Exam results are typically valid for six months to one year, depending on your age.
You’re under no obligation to accept a life insurance policy just because the insurer paid for your medical exam.
Some policies don’t require a medical exam for approval, including no-exam life insurance and guaranteed issue life insurance. A licensed agent can help you determine whether any of these options are a good fit for you.
Step 3: MIB check
The Medical Information Bureau (MIB) is a trade group that helps insurance companies share medical data and prevent fraud. It allows underwriters to see details about your medical records from previous life insurance applications (dating back three to five years).
If you’ve applied for life insurance before, an MIB check won’t hurt your risk classification. The MIB just shows the date of any medical impairments, treatments, and diagnoses as reported by previous underwriters.
If you didn’t disclose pertinent information when you applied or provided details that were wrong, the MIB will verify the correct information so the insurer can evaluate your application accurately.
Step 4: Prescription check
The underwriter will check all the medications prescribed to you over the past three to five years. As with the medical exam and MIB check, the prescription check confirms the information in your application.
It’s important that you disclose any medications you were prescribed and any medical diagnoses you received. If a medication shows up on a prescription history check for a medical condition that you did not disclose, the underwriter will be more cautious about your case.
Step 5: Attending physician statement
If the insurer has any additional questions about your health history, the underwriter will order an attending physician statement (APS). An APS is a summary of your medical history from your doctor’s point of view.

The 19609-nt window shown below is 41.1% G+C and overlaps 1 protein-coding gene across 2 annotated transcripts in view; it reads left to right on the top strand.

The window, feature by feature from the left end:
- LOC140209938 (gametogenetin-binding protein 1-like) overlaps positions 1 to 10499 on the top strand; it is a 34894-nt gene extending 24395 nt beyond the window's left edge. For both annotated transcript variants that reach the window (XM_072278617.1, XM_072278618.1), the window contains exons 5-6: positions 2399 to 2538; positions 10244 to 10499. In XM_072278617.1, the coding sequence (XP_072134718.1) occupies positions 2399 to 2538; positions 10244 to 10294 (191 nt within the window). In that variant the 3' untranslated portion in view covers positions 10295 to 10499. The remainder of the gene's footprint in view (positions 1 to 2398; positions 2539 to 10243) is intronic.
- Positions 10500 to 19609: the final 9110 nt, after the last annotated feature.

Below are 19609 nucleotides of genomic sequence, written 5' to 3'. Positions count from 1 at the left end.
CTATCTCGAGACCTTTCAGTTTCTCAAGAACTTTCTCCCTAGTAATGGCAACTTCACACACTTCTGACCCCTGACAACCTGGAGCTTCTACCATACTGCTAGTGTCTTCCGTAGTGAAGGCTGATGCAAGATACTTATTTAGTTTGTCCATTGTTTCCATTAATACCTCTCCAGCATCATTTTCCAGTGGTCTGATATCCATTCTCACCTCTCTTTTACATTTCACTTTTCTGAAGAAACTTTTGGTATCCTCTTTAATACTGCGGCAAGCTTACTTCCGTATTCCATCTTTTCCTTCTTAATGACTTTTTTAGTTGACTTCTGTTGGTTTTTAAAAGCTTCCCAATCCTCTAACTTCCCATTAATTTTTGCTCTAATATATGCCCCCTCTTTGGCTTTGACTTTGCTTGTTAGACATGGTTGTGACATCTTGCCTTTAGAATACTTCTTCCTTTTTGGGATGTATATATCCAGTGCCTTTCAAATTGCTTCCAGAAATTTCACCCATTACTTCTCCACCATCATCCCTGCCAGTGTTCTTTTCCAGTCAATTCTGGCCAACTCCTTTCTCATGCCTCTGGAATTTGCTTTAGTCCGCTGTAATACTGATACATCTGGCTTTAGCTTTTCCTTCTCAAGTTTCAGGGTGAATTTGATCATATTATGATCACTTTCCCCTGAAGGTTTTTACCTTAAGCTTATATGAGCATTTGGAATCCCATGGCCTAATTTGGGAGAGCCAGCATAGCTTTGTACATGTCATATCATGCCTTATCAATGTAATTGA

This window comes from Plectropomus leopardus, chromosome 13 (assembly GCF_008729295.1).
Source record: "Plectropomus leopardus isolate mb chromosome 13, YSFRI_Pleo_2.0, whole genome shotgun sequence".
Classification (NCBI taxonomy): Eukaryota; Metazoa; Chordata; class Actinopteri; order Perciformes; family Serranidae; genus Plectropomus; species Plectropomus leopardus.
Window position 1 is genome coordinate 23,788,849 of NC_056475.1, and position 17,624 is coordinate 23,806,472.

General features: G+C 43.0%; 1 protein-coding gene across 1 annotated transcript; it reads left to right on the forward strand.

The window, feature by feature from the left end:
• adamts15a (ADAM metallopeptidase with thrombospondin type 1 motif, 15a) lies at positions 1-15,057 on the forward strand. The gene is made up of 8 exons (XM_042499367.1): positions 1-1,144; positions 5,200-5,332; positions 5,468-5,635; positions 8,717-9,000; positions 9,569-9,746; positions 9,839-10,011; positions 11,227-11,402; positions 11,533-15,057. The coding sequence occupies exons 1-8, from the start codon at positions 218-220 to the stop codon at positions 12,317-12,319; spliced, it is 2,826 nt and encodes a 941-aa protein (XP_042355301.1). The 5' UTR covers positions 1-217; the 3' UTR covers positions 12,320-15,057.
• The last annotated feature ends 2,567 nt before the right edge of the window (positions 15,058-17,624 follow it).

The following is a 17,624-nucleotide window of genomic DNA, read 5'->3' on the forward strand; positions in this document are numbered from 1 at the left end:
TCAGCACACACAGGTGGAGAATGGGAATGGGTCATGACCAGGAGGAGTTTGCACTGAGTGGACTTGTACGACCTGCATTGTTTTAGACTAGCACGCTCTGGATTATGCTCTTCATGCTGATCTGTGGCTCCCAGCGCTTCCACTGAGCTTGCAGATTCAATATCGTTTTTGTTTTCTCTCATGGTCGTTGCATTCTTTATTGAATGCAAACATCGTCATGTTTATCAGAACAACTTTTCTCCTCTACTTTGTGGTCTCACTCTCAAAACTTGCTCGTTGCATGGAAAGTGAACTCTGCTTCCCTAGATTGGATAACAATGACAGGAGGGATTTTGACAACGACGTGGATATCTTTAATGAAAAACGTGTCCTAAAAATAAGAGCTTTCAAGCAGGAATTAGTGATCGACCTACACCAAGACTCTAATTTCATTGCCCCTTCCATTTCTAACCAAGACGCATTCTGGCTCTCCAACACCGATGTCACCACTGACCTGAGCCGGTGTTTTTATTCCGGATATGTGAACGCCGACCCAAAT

For example, if you had high blood pressure during your exam, an APS would let an underwriter know the underlying cause. This step can prolong the underwriting process, adding anywhere from a few days to a few months, depending on how long it takes for a doctor’s office to comply with the request.
If the insurer needs an APS, they’ll reach out to your medical provider directly for the information. You may be required to sign an authorization form allowing your medical provider to share your personal information with the underwriters.
Step 6: Motor vehicle report
A motor vehicle report, or MVR, details your driving history as far back as seven years. It notes driving violations like traffic citations — for example, speeding or reckless driving tickets — vehicular crimes, accident reports, driving record points, and DUI convictions.
Your premiums will be higher than someone who has a clean driving record if your MVR reports anything concerning. If you have a recent DUI on your record, you may be denied a policy.
Keep in mind that failing to disclose information will only work against you. If you do have serious traffic violations or DUIs in your past, it’s best to disclose these up front so your agent and underwriters can work with you on finding the best policy.
Step 7: Credit history
Life insurance companies will request a soft credit check when you apply. Your credit score will not directly affect what you pay for premiums, but the insurance company does look for a degree of financial stability before they offer you coverage.
If you have a bankruptcy, large debts, or lots of missing payments, the insurance company may consider you a higher-risk applicant. This could result in limited insurance options or a less favorable risk classification, which makes life insurance more expensive.
Step 8: Your final rating